3. ConvertStudents can start  the sentence differently to see if this helps eliminate a “to be” verb. For example, instead of “Charles Schulz was the creator of the Peanuts cartoon strip,” convert the common noun creator to the verb created as in “Charles Schulz created the Peanuts cartoon strip.” 
  4. Change−To eliminate a”to be” verb, students can change the subject of the sentence to another noun or pronoun in the sentence and rearrange the order of the sentence. For example, instead of “The car was stopped by a police officer,” change the complete subject, the car, to a police officer to write “A police officer stopped the car.” Also, students can add in a different sentence subject to eliminate a “to be” verb. For example, instead of “The books were written in Latin,” add in a different sentence subject, such as “authors” to change the passive voice to the active voice and write “Authors wrote the books in Latin. Lastly, starting the sentence with a different word or part of speech will help eliminate the “to be” verb. For example, instead of “The monster was in the dark tunnel creeping,” rearrange as “Down the dark tunnel crept the monster.”
  5. CombineLook at the sentences before and after the one with the “to be” verb to see if combining the sentences will eliminate the “to be” verb. For example, instead of “The child was sad. The sensitive child was feeling that way because of the news story,” combine as “The news story saddened the sensitive child.”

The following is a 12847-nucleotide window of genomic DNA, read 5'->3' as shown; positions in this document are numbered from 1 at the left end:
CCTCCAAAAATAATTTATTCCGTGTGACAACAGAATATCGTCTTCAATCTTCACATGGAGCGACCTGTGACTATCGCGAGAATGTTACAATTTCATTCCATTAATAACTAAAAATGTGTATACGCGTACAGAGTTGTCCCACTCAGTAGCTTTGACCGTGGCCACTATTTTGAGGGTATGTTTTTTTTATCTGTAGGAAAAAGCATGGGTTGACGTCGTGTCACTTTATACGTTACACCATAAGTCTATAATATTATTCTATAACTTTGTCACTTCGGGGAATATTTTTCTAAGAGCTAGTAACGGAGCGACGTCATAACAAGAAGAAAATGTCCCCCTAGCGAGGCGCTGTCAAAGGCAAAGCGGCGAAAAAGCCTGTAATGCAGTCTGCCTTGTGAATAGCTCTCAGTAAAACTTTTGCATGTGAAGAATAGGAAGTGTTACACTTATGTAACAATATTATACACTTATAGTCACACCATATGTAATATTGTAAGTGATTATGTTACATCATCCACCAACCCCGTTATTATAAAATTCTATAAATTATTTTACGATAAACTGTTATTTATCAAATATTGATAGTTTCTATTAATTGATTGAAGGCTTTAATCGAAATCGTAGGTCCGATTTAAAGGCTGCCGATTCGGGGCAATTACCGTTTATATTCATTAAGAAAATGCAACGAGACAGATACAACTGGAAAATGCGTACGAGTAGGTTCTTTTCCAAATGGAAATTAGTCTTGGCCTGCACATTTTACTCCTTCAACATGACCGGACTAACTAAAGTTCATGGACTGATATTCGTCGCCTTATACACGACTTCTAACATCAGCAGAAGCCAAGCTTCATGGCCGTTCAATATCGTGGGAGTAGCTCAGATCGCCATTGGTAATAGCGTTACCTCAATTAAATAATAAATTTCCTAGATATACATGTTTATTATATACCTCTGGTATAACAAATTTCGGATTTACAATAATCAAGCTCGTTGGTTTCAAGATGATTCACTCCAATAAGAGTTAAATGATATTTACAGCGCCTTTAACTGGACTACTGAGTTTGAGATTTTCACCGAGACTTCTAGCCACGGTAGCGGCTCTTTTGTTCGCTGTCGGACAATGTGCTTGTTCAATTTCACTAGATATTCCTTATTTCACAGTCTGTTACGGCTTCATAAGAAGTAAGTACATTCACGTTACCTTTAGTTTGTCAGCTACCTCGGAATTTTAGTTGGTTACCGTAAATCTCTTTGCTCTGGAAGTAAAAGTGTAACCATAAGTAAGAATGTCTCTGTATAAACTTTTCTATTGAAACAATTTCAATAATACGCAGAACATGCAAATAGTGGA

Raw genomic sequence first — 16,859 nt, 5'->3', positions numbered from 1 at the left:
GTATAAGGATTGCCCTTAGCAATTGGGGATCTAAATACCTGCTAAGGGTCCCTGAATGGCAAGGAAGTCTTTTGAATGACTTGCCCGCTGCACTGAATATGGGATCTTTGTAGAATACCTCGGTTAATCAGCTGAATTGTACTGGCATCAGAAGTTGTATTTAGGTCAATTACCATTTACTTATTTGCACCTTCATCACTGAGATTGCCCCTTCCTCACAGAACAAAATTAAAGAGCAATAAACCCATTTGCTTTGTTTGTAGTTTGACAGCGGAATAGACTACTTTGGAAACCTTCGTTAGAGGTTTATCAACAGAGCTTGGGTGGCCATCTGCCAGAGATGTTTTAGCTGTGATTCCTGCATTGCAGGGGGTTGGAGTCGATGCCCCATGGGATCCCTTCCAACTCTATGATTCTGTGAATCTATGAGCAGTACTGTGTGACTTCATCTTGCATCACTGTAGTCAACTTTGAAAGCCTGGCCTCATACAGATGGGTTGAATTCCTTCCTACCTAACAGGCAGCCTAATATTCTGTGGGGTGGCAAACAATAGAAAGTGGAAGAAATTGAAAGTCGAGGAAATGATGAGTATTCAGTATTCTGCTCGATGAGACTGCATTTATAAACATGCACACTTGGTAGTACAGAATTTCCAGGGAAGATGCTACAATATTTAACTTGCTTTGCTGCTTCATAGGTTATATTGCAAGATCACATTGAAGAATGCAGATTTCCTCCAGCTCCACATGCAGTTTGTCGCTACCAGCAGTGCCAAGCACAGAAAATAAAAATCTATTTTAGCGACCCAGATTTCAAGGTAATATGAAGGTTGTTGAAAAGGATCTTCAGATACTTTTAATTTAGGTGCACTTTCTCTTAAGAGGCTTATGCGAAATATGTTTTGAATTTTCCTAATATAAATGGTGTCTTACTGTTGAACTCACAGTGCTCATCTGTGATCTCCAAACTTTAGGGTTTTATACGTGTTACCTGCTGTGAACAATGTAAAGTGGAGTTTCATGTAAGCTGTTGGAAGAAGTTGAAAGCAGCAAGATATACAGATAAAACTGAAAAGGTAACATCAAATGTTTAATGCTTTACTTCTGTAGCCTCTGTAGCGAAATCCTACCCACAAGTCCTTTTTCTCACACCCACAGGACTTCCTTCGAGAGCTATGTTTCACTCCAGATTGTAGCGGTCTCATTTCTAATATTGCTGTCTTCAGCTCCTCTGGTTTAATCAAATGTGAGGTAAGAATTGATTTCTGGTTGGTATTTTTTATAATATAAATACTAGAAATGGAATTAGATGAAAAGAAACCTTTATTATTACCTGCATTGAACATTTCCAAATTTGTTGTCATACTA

A Teaching Plan to Eliminate the “To Be” Verb

  1. Post a list of the “to be” verbs and the problem-solving strategies listed above for student reference. Download the three “To Be” Posters at the end of this article. Great tools to teach!
  2. Why not create a Dead Verbs Cemetery bulletin board? (What a great idea for Halloween!)
  3. Share the five strategies one at a time, so as not to overwhelm students. Teach, practice, and master only one strategy  before moving on to another strategy.
  4. Use teacher think-alouds to model the “to be” verb revision process.
  5. Then, turn the revision chore on over to the whole class with one student writing sample. Correct whole class and commend the variety of effective revisions. Compare sentence revisions and discuss which strategies worked and did not work to eliminate the “to be” verbs.
  6. Next, collect student writing samples from the whole class and have students individually revise their peers’ “to be” verbs. Peer editing focused on one target issue makes sense.
  7. Next, have students revise their own sentences from their own writing samples, using the five strategies.

After teaching and practicing all five strategies, set the “rule” that from now on only one “to-be” verb is allowed in any paragraph (excluding direct quotes). Use peer editing to help identify the “to-be” verbs and peer tutors to help struggling students.